The greenback saw red on the first trading session following the long holiday weekend as trading volume remained relatively thin.  With markets in several arenas still closed, participants remained on the wayside awaiting tomorrow’s open.  Nonetheless, rising conflict in Iran, higher oil and gold prices, and sentiment leading towards a halt in current U.S. tightening, weighed heavily on the dollar. Coupled with triggered stops in thin volume, the greenback was lower against the majors despite a better than expected net foreign securities report.  According to the U.S. Treasury Department, net foreign interest for U.S denominated assets rose to $99.5 billion while domestic investors purchased a net $12.6 billion in foreign securities. This created a net inflow of $86.9 billion, far above consensus estimates of $60 billion and more than enough to cover the previously reported trade deficit for the month. However, a lower Empire survey sparked earlier dollar selling as a declining figure lent to rate halting speculation.  Rising in the previous month, New York area manufacturing dropped below the consensus to a print of 15.8.  With expectations of a slightly smaller drop to 24.5, the figure added to dollar weakness.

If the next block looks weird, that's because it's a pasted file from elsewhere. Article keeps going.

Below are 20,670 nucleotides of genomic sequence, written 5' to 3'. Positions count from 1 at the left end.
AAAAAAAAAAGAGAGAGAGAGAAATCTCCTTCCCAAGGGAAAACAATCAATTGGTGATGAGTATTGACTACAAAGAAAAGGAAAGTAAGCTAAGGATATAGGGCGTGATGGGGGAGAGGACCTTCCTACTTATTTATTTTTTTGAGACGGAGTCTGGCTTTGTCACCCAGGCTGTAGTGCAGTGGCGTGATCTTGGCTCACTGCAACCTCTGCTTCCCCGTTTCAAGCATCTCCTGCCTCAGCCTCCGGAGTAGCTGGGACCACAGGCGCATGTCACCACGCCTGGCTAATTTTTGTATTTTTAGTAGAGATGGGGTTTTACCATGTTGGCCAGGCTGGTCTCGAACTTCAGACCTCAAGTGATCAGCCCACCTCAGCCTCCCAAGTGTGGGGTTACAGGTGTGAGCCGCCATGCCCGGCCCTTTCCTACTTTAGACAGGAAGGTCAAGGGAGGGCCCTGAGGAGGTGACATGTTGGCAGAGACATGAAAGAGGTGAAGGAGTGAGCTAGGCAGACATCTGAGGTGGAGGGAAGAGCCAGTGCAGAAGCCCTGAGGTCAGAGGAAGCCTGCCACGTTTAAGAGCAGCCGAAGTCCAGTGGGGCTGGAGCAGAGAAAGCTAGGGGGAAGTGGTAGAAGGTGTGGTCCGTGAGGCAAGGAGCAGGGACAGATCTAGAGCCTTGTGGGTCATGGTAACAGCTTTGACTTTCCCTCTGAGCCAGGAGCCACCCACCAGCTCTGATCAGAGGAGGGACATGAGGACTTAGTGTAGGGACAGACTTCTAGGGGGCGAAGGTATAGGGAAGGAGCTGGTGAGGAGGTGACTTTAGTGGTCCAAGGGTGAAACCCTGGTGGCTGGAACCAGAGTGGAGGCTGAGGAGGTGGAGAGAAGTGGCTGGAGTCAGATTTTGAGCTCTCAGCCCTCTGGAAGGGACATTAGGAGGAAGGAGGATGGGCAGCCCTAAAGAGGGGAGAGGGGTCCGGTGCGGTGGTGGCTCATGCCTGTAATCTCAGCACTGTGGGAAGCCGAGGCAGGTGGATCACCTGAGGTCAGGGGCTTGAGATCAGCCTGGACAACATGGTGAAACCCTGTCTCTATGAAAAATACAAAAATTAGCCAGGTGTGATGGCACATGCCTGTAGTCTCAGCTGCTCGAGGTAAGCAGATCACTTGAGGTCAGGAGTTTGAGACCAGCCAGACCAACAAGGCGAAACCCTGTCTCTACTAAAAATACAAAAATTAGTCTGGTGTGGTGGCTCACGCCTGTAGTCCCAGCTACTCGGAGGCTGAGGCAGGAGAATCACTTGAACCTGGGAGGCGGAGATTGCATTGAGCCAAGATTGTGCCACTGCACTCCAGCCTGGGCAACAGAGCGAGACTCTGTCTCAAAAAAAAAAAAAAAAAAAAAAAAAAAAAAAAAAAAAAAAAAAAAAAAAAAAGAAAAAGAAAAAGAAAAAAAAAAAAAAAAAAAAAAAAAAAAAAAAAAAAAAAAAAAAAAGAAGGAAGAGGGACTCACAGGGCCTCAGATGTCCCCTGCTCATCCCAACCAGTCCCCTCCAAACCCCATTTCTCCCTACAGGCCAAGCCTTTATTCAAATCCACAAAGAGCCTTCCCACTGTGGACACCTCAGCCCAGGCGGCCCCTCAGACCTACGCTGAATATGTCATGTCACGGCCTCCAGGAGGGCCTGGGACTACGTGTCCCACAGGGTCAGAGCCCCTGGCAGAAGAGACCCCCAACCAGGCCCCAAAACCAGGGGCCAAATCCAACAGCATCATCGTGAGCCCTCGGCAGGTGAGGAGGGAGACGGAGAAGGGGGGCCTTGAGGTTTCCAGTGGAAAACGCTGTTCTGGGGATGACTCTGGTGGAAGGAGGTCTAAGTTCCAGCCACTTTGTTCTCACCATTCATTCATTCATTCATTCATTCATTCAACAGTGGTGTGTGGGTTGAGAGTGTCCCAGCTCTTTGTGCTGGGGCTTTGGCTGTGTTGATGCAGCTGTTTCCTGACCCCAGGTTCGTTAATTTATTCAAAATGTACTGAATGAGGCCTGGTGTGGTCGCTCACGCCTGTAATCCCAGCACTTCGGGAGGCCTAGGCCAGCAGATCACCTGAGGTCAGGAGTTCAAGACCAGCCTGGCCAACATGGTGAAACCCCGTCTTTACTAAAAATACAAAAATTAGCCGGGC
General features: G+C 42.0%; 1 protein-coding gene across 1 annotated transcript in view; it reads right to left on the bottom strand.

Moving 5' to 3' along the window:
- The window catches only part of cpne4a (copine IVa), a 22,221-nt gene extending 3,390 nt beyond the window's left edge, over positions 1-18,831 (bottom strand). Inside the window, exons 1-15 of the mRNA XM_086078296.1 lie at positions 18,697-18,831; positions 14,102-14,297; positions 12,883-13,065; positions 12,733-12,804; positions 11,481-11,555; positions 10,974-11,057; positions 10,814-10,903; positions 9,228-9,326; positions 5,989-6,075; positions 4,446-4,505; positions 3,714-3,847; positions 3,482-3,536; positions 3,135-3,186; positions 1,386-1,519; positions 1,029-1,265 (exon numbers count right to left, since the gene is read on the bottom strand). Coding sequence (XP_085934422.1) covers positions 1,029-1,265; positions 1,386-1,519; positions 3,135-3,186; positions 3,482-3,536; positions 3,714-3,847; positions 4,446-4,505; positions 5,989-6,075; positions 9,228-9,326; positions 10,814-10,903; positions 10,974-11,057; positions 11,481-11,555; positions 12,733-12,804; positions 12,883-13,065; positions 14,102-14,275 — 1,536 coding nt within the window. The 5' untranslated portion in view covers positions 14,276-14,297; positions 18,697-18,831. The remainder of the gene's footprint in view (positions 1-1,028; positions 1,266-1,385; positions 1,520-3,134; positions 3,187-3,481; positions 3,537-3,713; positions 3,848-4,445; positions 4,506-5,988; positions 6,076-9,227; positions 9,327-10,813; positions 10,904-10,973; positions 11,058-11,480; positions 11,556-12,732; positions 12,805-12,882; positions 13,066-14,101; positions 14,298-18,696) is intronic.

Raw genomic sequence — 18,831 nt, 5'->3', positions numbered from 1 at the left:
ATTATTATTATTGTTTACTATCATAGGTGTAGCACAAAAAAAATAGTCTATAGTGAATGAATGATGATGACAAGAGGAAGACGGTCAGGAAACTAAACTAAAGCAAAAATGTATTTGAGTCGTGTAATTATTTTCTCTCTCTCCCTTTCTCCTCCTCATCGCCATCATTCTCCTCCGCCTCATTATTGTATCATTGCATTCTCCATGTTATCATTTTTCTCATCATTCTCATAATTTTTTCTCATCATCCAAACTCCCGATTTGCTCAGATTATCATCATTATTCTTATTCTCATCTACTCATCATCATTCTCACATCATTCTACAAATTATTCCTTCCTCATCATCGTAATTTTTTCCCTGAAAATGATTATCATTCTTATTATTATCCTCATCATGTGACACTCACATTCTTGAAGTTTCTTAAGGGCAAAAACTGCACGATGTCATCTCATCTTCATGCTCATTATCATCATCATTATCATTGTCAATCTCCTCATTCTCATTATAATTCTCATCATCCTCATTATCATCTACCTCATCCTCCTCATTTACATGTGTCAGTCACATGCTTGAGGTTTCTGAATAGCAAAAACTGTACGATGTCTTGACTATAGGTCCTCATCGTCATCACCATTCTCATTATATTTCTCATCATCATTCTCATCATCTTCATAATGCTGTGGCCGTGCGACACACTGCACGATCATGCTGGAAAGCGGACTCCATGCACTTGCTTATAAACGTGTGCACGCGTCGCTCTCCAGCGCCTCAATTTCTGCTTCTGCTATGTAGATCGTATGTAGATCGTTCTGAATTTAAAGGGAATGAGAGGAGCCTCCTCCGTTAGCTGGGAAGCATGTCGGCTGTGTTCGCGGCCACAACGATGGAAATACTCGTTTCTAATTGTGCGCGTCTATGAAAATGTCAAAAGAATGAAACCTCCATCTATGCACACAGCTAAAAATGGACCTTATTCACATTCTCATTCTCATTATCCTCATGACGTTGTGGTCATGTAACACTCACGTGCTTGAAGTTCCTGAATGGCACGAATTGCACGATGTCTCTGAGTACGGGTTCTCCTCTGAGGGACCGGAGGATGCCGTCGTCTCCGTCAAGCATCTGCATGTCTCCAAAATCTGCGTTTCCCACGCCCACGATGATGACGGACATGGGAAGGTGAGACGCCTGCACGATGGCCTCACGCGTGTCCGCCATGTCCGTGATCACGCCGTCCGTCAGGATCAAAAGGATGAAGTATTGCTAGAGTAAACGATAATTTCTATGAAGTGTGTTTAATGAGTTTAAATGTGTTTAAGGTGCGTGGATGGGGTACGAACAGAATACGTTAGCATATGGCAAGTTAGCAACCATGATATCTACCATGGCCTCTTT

Stocks were mixed ahead of the afternoon session as higher commodity prices depressed brighter earnings announced by both Wachovia Corp. and Citigroup. As a result, the Dow Jones industrial average was lower by 12.08 points to 11,125.57 while the S&P 500 index was incrementally higher by 0.72 points at 1,289.94. Shares of Citigroup climbed as earnings for the company rose 4 percent to $1.12 per share for the quarter.  Strengthening in its stocks and fixed income divisions, the company was able to beat estimates of $1.02.  The stock climbed 40 cents higher to $48.45. Separately, Wachovia Corp. boosted its quarterly profit by 7 percent on higher revenue and fee generation.  Earnings matched the Street’s estimates at $1.12 per share, not good enough for investors which took the stock lower.  Shares of Wachovia traded down 36 cents to $55.49.


Bonds broke the overall downtrend as buyer emerged on the session.  Reacting to a lower than expected manufacturing report, traders began to buy the 10-year higher on expectations Fed officials may stall following their May 10th decision.  As a result, the yield on the benchmark note was lower by 3 basis points to 5.01 percent as the face value rose $2.50 per $1,000 face to 96 1/32.